Tuesday, April 26, 2011

Zion and environs...

A couple of things for me to remember when I look back on this blog...

It really is amazing how different the scenery can be within a relatively close proximity to each other. Bryce Canyon is like dripping sand castles, Zion has huge rounded layers like Jabba the Hut, the Grand Canyon is, well, it's the Grand Canyon, Arches has the arches (who knew), Canyonlands has layers of deep canyons, around Lake Powell it is like a lunar landscape and you can't beat the slot canyons in Page only a few miles away. What was going on all those years ago to have so many different layers of different types of sediment? One can easily see how the earth was pushed up and delineate the different layers from one area to another.

The other is how distance is sort of meaningless. With so much open area one thinks nothing of taking off for many hours for another experience. It would be like being in our home in MA and saying, "after lunch, let's go to Montreal."

With that in mind, recently, at about 1pm we decided to head out to go to Zion National Park. It would take about 6 hours to get there. We had planned to go there on our way home, but at this point, we may take a southern route to avoid any bad weather. I don't want to blog about tornadoes.

Once again, we were amazed a the beauty of the national parks in the west.

Coming in from the east, the first formations you see are huge, layered, rounded masses that could look like a millennium's worth of cow pies.

Once you go through a couple of man-made tunnels drilled through the mountains, you come into Zion Canyon which seems totally different.

We stopped at the Virgin River Bridge for a view of the muddy water

And made it through the park at sunset on our way to Cedar City for the night

The next morning we took a quick detour through Kolob Canyon at the north end of Zion. Also spectacular. Then we drove back through Zion in the opposite direction. Things look totally new in the opposite direction.
Judy drove so I could enjoy the scenery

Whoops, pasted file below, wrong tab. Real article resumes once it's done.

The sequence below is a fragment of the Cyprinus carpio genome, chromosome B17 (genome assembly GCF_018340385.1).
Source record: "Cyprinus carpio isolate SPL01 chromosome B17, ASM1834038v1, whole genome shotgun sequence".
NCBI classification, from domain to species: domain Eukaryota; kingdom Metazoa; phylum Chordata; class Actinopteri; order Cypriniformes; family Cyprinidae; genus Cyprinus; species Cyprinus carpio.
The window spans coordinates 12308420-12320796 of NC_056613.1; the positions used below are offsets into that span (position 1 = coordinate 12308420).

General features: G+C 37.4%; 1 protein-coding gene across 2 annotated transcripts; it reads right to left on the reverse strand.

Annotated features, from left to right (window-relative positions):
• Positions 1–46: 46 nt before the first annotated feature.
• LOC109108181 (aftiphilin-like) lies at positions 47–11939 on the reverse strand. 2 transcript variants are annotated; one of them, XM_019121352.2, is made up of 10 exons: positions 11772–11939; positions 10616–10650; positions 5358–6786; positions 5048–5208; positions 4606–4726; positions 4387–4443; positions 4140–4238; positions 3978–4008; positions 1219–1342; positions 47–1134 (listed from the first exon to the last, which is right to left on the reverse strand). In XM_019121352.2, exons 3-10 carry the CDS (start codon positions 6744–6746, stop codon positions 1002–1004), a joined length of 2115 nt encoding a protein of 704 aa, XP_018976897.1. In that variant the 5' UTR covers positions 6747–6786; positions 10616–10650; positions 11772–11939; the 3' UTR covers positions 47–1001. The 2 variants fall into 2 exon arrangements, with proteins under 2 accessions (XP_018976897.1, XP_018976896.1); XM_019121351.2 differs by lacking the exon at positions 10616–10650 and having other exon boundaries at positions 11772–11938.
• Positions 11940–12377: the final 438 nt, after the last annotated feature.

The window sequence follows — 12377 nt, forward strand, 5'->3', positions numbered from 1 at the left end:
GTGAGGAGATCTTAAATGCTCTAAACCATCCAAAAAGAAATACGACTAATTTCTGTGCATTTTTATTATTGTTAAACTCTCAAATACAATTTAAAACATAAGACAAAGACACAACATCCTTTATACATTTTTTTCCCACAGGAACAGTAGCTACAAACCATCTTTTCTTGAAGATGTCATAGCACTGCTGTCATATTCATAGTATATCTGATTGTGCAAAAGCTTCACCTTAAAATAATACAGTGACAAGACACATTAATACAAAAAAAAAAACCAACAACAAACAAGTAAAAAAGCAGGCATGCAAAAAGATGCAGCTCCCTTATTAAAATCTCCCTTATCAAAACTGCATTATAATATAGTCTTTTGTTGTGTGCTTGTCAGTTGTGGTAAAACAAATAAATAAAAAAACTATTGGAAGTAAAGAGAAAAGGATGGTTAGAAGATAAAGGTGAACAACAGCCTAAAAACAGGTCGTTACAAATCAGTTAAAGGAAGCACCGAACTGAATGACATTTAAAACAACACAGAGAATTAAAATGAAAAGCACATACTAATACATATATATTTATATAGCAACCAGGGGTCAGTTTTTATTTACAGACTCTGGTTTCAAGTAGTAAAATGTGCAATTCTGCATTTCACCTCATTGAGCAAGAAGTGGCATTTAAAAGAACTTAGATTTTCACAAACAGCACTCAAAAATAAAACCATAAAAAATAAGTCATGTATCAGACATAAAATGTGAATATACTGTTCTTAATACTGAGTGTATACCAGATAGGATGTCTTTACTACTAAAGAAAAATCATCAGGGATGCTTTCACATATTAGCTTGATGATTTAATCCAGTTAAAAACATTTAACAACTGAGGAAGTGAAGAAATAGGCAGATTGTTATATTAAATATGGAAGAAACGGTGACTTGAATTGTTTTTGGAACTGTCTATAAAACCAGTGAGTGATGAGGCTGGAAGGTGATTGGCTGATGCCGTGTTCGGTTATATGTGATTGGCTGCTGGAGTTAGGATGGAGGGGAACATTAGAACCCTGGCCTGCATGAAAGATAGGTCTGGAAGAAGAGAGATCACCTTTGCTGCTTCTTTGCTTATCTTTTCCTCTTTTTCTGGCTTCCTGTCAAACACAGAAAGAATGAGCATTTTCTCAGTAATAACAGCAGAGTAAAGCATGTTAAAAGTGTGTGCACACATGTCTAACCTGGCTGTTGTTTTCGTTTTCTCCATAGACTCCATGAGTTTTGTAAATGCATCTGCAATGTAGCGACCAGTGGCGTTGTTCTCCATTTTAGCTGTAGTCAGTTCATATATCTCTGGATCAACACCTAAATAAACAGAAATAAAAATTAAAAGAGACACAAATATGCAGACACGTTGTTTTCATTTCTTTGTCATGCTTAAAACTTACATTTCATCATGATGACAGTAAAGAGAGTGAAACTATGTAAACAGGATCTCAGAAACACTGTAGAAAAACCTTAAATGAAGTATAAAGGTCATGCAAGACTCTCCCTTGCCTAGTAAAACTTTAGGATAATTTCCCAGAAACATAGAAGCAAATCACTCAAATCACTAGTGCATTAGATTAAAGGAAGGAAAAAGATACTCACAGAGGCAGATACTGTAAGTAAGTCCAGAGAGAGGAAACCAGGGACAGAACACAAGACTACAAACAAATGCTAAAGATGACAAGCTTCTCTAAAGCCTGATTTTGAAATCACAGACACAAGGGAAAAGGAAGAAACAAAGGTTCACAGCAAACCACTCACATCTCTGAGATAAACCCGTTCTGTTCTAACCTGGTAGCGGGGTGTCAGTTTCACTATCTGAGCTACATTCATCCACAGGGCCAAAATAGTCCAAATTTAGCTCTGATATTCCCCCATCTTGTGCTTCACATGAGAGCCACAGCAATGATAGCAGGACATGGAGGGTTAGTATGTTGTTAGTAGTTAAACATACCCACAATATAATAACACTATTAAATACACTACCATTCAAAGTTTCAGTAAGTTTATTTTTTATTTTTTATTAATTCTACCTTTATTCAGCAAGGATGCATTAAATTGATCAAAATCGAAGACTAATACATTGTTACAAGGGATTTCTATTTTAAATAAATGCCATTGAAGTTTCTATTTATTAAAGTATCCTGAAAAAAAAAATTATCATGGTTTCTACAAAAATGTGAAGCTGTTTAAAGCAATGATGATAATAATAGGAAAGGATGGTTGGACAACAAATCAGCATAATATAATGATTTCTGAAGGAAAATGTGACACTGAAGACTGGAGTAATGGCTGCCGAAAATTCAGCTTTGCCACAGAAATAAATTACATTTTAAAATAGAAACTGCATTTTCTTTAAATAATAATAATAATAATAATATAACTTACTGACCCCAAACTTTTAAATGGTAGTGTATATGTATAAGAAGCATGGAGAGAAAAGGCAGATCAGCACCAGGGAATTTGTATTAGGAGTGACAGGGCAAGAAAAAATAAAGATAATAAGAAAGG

We had our Utah Off-road book with us so we decided to take a few excursions into the outback on our way home. First stop was a place called Paria (pronounced Par-eah, like Maria). This was a spot settled by the Mormons in the late 1800's. I guess they stopped there because there was water but now all that is left is an outhouse and a cemetery where most of them are buried. Those in the cemetery either died from the elements or were killed by Paiutes. It was a tough life back then. We were amazed at the scenery but I'm sure that wasn't high on their mind.

Our last adventure took us into the lunar landscape on the Utah side of Lake Powell. We thought we could make it down to the lake itself, but the trails were not marked and it was very difficult to know where we were.
Here I am trying to find our way with my GPS

This place was so different than anything we had seen so far as can be seen by this overhang we drove under.

I had plenty of gas (this time) and there was plenty of daylight left, but it was getting late, so after climbing up and down the trail through deep sand, we decided to find our way back to civilization. On the return, we crossed paths with a couple in a pickup who asked if we knew where we were. Neither of us knew our exact location but were having fun finding our way around.

We got the last room at the Courtyard in Page and spent the night before heading home the next morning.


  1. Thanks, but it is hard to NOT take good shots with this scenery. Sometimes I wish I had a better camera for some shots, like the sunset one, but I know I would abuse a good camera and the little digitals are so convenient to keep in your pocket.